Real Ef­fec­tive Ex­change Rate slips to 29-month low in Sept

Raises hope for ex­port growth

The Hindu Business Line - - NEWS - SHISHIR SINHA

The in­dex of Real Ef­fec­tive Ex­change Rate (REER) hit a more than two-and-a-half year low in Septem­ber at 111.40. The de­cline raises fur­ther hopes for ex­port.

How­ever, the de­cline dur­ing the first nine months has not been very sharp which shows that the ru­pee might have lost over 13 per cent against the dollar, but is mostly sta­ble or in some cases has ap­pre­ci­ated against other ma­jor cur­ren­cies such as Euro, Bri­tish Pound or Ja­panese Yen. The in­dex is a bas­ket of six and 36 cur­ren­cies. For in-depth anal­y­sis, 36 cur­rency bas­ket has been taken with a base year of 2004-05. Euro has high­est trade weights of 12.69 fol­lowed by UAE Dirham, Chi­nese Yuan and US Dollar at 11.44, 10.84 and 8.8 re­spec­tively.

The in­dex is based on Con­sumer Price In­dex (CPI) and re­flects ex­ter­nal com­pet­i­tive­ness of a coun­try. Con­cep­tu­ally, the REER, de­fined as a weighted av­er­age of nom­i­nal ex­change rates ad­justed for rel­a­tive price dif­fer­en­tial be­tween the do­mes­tic and for­eign coun­tries, re­lates to the pur­chas­ing power par­ity (PPP) hy­poth­e­sis. The RBI pub­lishes this in­dex in its monthly bul­letin. In­dex of REER with­out in­fla­tion be­comes In­dex of Nom­i­nal Ef­fec­tive Ex­change Rate (NEER).

Ac­cord­ing to the In­ter­na­tional Mone­tary Fund (IMF), REER is the nom­i­nal ef­fec­tive ex­change rate (a mea­sure of the value of a cur­rency against a weighted av­er­age of sev­eral for­eign cur­ren­cies) di­vided by a price de­fla­tor or in­dex of costs. An in­crease in REER im­plies that ex­ports be­come more ex­pen­sive and im­ports be­come cheaper; there­fore, an in­crease in­di­cates a loss in trade com­pet­i­tive­ness.

DK Pant, Prin­ci­pal Econ­o­mist with In­dia Rat­ings, said while the ru­pee has de­pre­ci­ated sharply vis-a-vis US dollar, REER has re­mained fairly sta­ble dur­ing May-Au­gust. “How­ever sharp de­pre­ci­a­tion in Septem­ber vis-a-vis ma­jor cur­ren­cies such as Dollar, Pound Ster­ling, Yen, Euro and SDR led to re­duc­tion in over val­u­a­tion of the ru­pee vis-a-vis trad­ing part­ners. This au­gurs well for ex­ports growth,” he said.

Mixed pic­ture

Ajay Sa­hay, Di­rec­tor-Gen­eral at Fed­er­a­tion of In­dian Ex­port Or­gan­i­sa­tions (FIEO), said the cur­rent si­t­u­a­tion presents a mixed pic­ture. “Since 60 per cent ex­port in­voices are in dollar and ex­change rate of ru­pee-dollar is very volatile, so gain for ex­porters will be slightly un­cer­tain. How­ever, new or­der at the cur­rent level will give good gain. On the other hand, Euro and Bri­tish Pound are com­par­a­tively sta­ble, so ex­porters would like to deal more with these cur­ren­cies,” he said while adding that coun­tries with cur­ren­cies de­pre­ci­ated much more than ru­pee, like Turkey’s Lira, will have bet­ter com­pet­i­tive ad­van­tage in some goods.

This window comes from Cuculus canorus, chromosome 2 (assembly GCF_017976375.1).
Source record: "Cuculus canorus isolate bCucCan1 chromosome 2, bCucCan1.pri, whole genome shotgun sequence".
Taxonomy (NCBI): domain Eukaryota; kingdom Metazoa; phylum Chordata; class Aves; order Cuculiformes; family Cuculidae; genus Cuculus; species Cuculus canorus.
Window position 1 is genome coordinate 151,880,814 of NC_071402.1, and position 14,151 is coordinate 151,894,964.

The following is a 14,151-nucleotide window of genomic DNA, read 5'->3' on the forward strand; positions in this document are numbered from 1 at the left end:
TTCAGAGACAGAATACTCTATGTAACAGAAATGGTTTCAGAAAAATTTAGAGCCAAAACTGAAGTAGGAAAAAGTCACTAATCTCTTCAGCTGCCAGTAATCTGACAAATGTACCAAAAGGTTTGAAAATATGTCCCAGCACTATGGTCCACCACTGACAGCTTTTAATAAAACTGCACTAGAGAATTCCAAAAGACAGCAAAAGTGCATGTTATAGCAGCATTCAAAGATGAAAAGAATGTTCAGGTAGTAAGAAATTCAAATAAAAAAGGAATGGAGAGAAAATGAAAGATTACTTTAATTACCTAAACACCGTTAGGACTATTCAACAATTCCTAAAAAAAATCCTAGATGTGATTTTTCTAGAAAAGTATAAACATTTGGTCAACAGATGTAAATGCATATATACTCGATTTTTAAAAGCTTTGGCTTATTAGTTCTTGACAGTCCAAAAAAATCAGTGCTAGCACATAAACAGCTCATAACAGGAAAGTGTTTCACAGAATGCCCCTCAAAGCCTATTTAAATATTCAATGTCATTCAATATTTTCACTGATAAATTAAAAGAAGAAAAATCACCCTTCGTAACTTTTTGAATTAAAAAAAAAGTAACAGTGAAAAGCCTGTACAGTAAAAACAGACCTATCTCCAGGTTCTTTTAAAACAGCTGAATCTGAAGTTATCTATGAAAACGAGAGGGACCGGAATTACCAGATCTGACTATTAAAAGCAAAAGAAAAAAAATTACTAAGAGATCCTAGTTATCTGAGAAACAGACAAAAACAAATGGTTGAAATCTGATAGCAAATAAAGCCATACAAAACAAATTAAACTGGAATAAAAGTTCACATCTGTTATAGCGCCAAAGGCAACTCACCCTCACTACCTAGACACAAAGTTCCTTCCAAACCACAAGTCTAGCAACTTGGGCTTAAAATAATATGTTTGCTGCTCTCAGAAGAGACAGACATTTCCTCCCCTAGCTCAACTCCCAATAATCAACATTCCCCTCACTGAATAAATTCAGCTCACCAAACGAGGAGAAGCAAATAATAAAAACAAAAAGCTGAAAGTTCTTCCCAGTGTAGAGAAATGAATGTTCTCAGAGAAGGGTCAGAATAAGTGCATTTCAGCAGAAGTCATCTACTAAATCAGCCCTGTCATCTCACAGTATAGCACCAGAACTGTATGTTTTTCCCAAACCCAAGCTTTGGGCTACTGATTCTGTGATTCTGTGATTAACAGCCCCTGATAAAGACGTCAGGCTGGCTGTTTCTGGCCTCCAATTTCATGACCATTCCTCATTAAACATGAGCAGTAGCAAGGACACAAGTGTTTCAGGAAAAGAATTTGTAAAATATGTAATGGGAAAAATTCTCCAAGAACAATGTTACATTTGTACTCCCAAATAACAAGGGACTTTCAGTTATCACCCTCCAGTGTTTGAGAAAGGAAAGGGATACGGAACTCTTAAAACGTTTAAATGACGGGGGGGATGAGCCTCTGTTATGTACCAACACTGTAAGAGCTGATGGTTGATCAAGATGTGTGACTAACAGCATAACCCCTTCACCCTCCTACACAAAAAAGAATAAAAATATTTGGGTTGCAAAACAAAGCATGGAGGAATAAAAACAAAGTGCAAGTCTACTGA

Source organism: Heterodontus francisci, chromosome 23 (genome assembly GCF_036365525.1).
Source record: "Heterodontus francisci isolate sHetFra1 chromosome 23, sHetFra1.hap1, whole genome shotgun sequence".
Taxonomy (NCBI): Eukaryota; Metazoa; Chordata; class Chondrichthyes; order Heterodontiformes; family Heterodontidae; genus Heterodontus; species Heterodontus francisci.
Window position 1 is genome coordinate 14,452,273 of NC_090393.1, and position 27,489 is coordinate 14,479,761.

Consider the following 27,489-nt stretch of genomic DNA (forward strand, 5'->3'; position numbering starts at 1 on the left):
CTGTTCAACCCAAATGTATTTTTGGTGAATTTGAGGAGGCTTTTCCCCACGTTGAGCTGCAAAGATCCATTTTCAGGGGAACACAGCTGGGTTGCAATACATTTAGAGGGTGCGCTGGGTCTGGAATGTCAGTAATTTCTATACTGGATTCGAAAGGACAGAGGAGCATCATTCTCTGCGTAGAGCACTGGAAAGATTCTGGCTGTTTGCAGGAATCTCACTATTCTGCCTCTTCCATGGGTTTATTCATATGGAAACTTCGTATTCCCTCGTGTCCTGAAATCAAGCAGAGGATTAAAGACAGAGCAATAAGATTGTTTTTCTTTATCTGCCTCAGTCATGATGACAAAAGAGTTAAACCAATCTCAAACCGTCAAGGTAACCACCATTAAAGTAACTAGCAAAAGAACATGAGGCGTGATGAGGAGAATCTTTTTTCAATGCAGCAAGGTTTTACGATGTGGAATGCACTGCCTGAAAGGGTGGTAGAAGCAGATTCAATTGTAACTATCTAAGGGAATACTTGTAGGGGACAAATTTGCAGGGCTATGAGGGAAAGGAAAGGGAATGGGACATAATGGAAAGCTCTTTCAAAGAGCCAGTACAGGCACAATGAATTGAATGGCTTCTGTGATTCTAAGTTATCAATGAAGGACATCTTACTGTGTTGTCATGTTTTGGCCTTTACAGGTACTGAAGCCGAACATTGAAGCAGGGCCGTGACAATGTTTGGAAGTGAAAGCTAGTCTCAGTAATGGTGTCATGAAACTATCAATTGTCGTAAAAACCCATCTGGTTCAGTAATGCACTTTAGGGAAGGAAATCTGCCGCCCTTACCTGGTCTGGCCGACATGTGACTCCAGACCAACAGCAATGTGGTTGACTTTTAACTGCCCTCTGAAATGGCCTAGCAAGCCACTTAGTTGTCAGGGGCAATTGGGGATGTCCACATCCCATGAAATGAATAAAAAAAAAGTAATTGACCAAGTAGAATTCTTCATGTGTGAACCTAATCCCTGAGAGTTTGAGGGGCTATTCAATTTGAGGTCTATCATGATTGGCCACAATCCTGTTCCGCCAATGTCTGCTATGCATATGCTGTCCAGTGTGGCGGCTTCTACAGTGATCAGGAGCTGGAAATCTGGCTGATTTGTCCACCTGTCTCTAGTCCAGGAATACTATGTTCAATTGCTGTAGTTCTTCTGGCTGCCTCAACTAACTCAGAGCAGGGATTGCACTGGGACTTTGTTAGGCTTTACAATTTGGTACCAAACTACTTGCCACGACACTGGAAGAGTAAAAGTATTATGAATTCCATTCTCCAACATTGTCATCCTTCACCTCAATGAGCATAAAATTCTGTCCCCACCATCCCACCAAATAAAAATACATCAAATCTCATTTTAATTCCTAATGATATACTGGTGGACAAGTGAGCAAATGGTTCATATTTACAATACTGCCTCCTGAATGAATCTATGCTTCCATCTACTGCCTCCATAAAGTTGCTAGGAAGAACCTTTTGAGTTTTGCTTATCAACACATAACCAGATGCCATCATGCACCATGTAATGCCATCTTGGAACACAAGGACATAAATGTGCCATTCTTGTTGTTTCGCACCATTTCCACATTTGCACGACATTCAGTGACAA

The Gov­ern­ment has al­ways main­tained that though ru­pee shed a lot against US dollar, there is a need to show how it has per­formed against other ma­jor cur­ren­cies. The data shows that the si­t­u­a­tion is not bad in this re­gard. This means there is no fun­da­men­tal prob­lems with the ru­pee, there are fac­tors such as US Fed­eral Re­serve rais­ing rate or trade ward be­tween US and China af­fect­ing the In­dian cur­rency most. “When ever we talk about cur­rent si­t­u­a­tion of In­dian ru­pee, a bal­anced pic­ture should be pre­sented which ru­pee ver­sus dollar and ru­pee ver­sus for­eign cur­ren­cies mi­nus dollar,” a se­nior Fi­nance Min­istry of­fi­cial said.

He also said that de­pre­ci­a­tion of ru­pee has a pos­i­tive side as it in­creases the ex­port com­pet­i­tive­ness. The gov­ern­ment ex­pects ex­port to grow over 16 per cent dur­ing the cur­rent fis­cal while trade data for the first five months show that growth has been on the es­ti­mated line. How­ever, there is fear that if China de­val­ues its cur­rency more to chal­lenge US’ move in tar­iff war, it may have some im­pact on the In­dian goods be­ing ex­ported. This is be­cause Chi­nese goods will be­come much cheaper in the global mar­ket.

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